If 2009 was a year of unprecedented turmoil, 2010 is likely to be the year of calm. But that doesn’t mean it won’t be interesting for financial advisors.
The landscape, ripped up in the economic upheaval of the Great Recession, is astoundingly changed: Morgan Stanley and Smith Barney have joined at the hip; the raging bull at Merrill Lynch now gallops under the Bank of America banner; Wachovia and AG Edwards have gone to the arms of Wells Fargo.
But new competitors are lurking everywhere, wooing and winning over top talent. Just as Joseph Schumpeter predicted, the creative destruction inherent to capitalism is bringing about a new order. In 2010 top advisors will like the new order.
Survivorship has its privileges.
Creative destruction isn’t pretty to watch. The past year was a wild ride, punctuated by one extraordinary event after another.
This is the first time in 25 years of recruiting that every single firm on Wall Street had a monkey on its back. It’s not uncommon for firms to rise and fall in popularity for reasons both obvious and subtle. But we have never worked during a time when every single major Wall Street firm was struggling to protect their reputations in some way.
Many wirehouse advisors would say to us that their clients were worried about the very viability of their employers; they needed to change. Unprecedented – as was the number of advisors who switched firms.
Set aside the makeover of the wirehouse world as we once knew it – and the list of “unprecedented” continues. Go on to the dogfight for top-quartile advisors: Even as many Americans struggled to hang on to their homes and the stock market took some death defying turns, retail firms put together stratospheric offers to lure talent.
The offers, however, came with unprecedented conditions. Contracts stretched from seven years and ultimately to nine. The fine print changed too. A new generation of bigger than ever deals emerged – 300 percent packages for advisors who could boost their client assets by 50 percent over the term of the contract.
Amid all the turmoil, advisor popularity is easy to explain: The business proved more profitable than anyone imagined: Many predicted clients would leave in droves. That never happened. Instead they redistributed assets, re-thought strategies, but more or less, stayed true to their advisors.
By contrast, advisors have not been as loyal to their profession. Their ranks, shrinking for decades, withered during the Great Recession.
Many producers nearing retirement threw in the towel early and those with weaker franchises headed to the exits as well. Potential new entrants probably decided that they might do better on a different career path.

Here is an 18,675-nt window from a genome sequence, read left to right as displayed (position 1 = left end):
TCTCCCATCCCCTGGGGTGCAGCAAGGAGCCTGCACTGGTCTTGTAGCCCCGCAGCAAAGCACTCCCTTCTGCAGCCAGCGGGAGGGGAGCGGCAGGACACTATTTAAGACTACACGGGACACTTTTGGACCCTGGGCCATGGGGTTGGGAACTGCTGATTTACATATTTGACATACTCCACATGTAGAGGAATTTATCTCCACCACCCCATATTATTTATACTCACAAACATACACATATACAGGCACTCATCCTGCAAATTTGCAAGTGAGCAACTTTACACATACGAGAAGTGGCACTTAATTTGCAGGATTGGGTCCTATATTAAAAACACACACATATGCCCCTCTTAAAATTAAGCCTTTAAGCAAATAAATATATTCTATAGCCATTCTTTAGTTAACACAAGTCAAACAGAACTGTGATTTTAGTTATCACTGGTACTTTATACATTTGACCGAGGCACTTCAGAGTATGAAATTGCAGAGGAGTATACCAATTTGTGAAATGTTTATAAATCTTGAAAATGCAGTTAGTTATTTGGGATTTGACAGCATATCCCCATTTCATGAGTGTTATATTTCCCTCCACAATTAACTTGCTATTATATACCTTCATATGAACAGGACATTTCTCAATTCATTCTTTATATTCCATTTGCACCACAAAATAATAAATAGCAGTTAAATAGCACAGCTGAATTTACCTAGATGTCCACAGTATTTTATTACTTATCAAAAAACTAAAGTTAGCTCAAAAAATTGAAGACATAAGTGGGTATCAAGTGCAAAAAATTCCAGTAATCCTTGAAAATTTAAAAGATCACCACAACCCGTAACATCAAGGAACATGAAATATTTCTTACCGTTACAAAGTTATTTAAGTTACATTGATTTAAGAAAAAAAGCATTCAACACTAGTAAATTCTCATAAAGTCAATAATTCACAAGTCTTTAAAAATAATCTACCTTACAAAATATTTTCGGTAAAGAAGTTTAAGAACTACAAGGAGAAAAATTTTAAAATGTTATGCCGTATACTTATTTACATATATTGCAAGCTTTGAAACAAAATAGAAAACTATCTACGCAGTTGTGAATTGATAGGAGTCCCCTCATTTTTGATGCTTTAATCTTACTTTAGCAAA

The big wirehouses got tougher on those left behind: Anyone with five years in the business and less than $350,000 in commissions saw their payout schedules chopped – the equivalent of saying, go, we don’t mind at all if you do.
Regionals in particular benefited from that weakness of reputation with the big firms and continue to do so. Once viewed as the poor country cousins to the city slickers, regionals metamorphosized from also-rans into the big men on campus that boasted flexibility, kinder management, and – the cincher – serious deals.
The make-over was so successful that several have all but stopped recruiting. They didn’t have the floor space or the administrative ability to hire more in 2009.
Expect regionals to remain big players for the diminishing pool of talent, especially as the Big Four pursue their agenda to lower overhead and scalp the home office staff budget.
Not unprecedented, but noteworthy for 2009 and 2010: The independent/RIA channel is winning over advisors with an entrepreneurial gene.
This sector is especially attractive to advisors thinking about retirement. Independents have greater control over setting the sale prices on their practices and more investment freedom. Some media outlets are breathlessly proclaiming a California Gold Rush, a veritable stampede. That’s not quite the case. But we expect the steady flow to independents to increase in 2010.
If unprecedented was the hallmark of 2008 and 2009, then routine may become the byword of 2010. Not very sexy, but comforting — like meatloaf and mashed potatoes.
High-end advisors can command bigger deals and have more options than ever before. So at the moment, comfort food looks like a pretty good deal after all that creative destruction.